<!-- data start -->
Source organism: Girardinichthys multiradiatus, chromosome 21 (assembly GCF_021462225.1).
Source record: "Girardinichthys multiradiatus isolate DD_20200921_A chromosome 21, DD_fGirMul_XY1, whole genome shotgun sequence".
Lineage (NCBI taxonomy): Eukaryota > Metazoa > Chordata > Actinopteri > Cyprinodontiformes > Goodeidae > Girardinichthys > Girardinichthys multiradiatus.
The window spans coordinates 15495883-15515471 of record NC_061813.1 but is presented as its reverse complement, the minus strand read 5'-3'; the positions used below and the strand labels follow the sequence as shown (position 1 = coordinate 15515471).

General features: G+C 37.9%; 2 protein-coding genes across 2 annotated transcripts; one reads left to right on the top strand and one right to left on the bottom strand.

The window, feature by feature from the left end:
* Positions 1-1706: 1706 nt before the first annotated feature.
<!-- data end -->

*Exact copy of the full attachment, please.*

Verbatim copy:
Source organism: Girardinichthys multiradiatus, chromosome 21 (assembly GCF_021462225.1).
Source record: "Girardinichthys multiradiatus isolate DD_20200921_A chromosome 21, DD_fGirMul_XY1, whole genome shotgun sequence".
Lineage (NCBI taxonomy): Eukaryota > Metazoa > Chordata > Actinopteri > Cyprinodontiformes > Goodeidae > Girardinichthys > Girardinichthys multiradiatus.
The window spans coordinates 15495883-15515471 of record NC_061813.1 but is presented as its reverse complement, the minus strand read 5'-3'; the positions used below and the strand labels follow the sequence as shown (position 1 = coordinate 15515471).

General features: G+C 37.9%; 2 protein-coding genes across 2 annotated transcripts; one reads left to right on the top strand and one right to left on the bottom strand.

The window, feature by feature from the left end:
* Positions 1-1706: 1706 nt before the first annotated feature.